The hot days of summer beg of a crisp, cold slice of crimson watermelon—the sugary juices seeping between your fingers and running down your chin. But this refreshing delight would not be possible without a good bit of help from some of our insect friends. Now, I know that there are plenty of pesky bugs bothering us this summer, from the whining mosquitoes that lay in wait at the edge of the field to the stinging wasps that attack during the family picnic. Still, there are many insects whom, without, we would literally be unable to survive.
In order to grow that delectable watermelon, the male and female flowers of the parent plant needed several visits (approximately one visit per seed) from a pollinating insect in order to form a fruit. Insufficient pollination results in stunted, misshapen fruits…or no fruit at all. In fact, one third of all the foods we eat require insect pollination. Wild pollinators, including bumble bees, butterflies, blue orchard bees, hummingbirds, and many more, serve as excellent carriers of pollen as they search for the sweet nectar inside the flowers. But the workhorses of agricultural pollinators are honeybees.
I learned the art and science of beekeeping from an elderly gentleman I met at the Cable Farmer’s Market. We have shared adjacent vending positions for the last 12 years. Now nearly ninety, Mr. Rowe works his hives with his children and grandchildren—spinning honey and stories of dismay at finding that his mother had given away his original few hives while he was serving in WWII. Now, he has traveled the world to attend special conventions for beekeepers and helped start a regional program to mentor new upstarts in the occupation. This same program was how I began my journey keeping bees, about 10 years ago.
It takes a unique soul to embrace the care and keeping of stinging insects. Beautiful, intricate, and socially complex insects, yes…but stinging nonetheless. The sweet and tangy homestead honey harvested each fall serves as compensation for any summer pricks in defense of the hive, but the real payback comes in the garden. On our farm, the honeybees serve as the pollination task force, nearly doubling our harvest of insect-pollinated crops in the first year we kept bees. These include strawberries, raspberries, blueberries, apples, summer and winter squashes, peppers, eggplants, green beans, peas, and even the tomatoes growing in our high tunnels (hoop house greenhouses).
Honeybees visit flowers to collect both nectar and pollen. These two are mixed together by nurse bees to make what is commonly known as “bee bread”—an essential food for the growing larvae in the hive. In the process of collecting these foods in the field, the worker bees stuff pollen onto the sides of their back legs until a fully loaded bee looks like she is wearing bright orange cargo pants. During the dandelion bloom, the whole entrance of the hive will become stained a light yellow from all the pollen-laden bodies busily passing back and forth. Flowers make extra pollen, hoping for just such a fuzzy bee visit, in which some of the pollen powder from one flower will be rubbed off onto the next. This essential process of crop fertilization allows us to enjoy the rich bounty of fruits and vegetables that grace our tables each year.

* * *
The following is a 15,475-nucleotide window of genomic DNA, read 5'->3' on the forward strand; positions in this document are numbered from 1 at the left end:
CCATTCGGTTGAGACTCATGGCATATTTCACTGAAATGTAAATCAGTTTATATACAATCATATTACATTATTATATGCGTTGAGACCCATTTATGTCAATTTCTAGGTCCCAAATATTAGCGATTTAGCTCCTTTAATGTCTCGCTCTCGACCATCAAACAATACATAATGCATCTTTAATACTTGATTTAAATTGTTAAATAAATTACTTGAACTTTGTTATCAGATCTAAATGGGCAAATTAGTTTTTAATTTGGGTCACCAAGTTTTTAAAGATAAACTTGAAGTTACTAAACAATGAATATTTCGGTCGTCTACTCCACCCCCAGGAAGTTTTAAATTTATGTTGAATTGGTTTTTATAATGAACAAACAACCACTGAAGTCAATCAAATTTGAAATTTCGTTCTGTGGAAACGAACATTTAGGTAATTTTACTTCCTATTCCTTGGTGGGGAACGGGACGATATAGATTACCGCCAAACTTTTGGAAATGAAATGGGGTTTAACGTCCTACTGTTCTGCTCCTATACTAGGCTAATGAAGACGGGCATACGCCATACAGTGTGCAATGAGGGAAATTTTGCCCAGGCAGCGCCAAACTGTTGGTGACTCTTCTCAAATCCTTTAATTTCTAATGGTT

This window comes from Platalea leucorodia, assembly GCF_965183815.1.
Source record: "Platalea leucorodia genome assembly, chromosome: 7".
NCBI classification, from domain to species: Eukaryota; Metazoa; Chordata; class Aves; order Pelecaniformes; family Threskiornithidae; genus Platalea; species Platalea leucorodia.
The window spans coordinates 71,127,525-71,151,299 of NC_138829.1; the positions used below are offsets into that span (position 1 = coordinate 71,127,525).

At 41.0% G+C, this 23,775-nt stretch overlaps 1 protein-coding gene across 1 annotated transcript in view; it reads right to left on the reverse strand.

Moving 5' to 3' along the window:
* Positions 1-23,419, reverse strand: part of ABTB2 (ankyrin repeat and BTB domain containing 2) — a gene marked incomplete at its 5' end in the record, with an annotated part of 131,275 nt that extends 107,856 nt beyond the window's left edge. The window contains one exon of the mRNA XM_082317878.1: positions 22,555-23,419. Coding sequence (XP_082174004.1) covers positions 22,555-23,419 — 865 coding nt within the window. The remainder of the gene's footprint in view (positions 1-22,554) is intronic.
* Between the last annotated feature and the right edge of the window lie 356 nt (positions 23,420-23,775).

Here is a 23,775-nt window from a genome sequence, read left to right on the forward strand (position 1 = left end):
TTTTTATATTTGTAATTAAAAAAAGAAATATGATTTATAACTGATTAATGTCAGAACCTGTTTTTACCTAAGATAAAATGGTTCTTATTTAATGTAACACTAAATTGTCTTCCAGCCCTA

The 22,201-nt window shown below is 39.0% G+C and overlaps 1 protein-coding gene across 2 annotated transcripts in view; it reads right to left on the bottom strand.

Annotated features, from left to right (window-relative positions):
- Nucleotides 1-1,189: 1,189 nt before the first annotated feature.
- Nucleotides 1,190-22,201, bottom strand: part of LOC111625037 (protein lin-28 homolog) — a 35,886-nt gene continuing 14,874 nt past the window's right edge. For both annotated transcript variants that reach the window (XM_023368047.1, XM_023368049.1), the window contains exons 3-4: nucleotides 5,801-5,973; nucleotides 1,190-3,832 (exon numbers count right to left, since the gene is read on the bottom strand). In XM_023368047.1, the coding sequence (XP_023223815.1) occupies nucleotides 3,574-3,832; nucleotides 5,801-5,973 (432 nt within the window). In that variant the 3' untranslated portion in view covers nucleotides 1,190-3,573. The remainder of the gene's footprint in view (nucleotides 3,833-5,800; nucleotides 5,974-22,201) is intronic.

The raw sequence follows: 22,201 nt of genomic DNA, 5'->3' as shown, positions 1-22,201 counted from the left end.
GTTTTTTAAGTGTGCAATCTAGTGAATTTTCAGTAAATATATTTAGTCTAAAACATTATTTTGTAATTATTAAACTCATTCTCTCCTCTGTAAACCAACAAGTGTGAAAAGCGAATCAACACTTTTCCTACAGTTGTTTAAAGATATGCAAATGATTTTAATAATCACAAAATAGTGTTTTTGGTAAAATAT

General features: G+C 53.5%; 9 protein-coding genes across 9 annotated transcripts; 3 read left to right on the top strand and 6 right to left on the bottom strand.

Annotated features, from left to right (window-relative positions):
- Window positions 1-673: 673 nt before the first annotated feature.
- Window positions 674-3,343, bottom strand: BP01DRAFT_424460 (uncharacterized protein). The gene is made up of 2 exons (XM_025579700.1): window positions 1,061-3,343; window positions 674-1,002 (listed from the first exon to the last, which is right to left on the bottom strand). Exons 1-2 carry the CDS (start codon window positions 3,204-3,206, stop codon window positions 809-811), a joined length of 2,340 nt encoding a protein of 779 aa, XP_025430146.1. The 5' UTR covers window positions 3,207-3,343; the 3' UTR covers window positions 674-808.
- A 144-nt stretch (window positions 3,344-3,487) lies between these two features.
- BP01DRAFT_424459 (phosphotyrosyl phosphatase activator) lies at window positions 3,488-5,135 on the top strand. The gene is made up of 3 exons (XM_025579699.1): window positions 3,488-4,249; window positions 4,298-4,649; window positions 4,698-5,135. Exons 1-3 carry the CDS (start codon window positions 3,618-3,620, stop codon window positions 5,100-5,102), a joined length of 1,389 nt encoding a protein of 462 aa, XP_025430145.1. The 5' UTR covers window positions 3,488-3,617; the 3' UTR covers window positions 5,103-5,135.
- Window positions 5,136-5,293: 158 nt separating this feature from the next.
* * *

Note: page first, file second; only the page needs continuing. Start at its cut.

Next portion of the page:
But you need not become a beekeeper to lend a helping hand to native and honeybee pollinators. Perhaps the best thing anyone can do is to stop spraying pesticides or herbicides that are harmful to bees. This includes the spraying of lawns and flowers, as well as gardens and crops. There are plenty of organic and bee-safe options available on the market today, including neem oil and insecticidal soaps, both of which are harmless to bees. Planting flowers is another excellent option, especially native wildflowers like bee balm, columbines, and white Dutch clover. Planting such a pollinator-friendly flower garden near your vegetable garden can encourage natural pollinators to discover your crops and lend a helping hand—well, wing.
This week, as you take time to discover and observe wild and honeybee pollinators in your area, try taking a sip from this delicious summer recipe I collected while serving as the 2006 Wisconsin Honey Queen.
Creamy Tropical Smoothie
1 cup orange juice
2 cups pineapple chunks, drained
1 banana, coarsely chopped
¼ cup milk
2 Tbs. local honey
4 ice cubes
Combine all ingredients in a blender and puree until smooth and creamy. Serve immediately or chilled.
With your sweet and fruity drink in hand, let us toast the efforts of all those busy pollinators this summer. You call already start to see the fruits of their labor, and we hope to see you down at the farm sometime. We just might have some honeycomb fresh out of the beehives.
Laura Berlage is part owner of North Star Homestead Farms, LLC and Farmstead Creamery & Café. northstarhomestead.com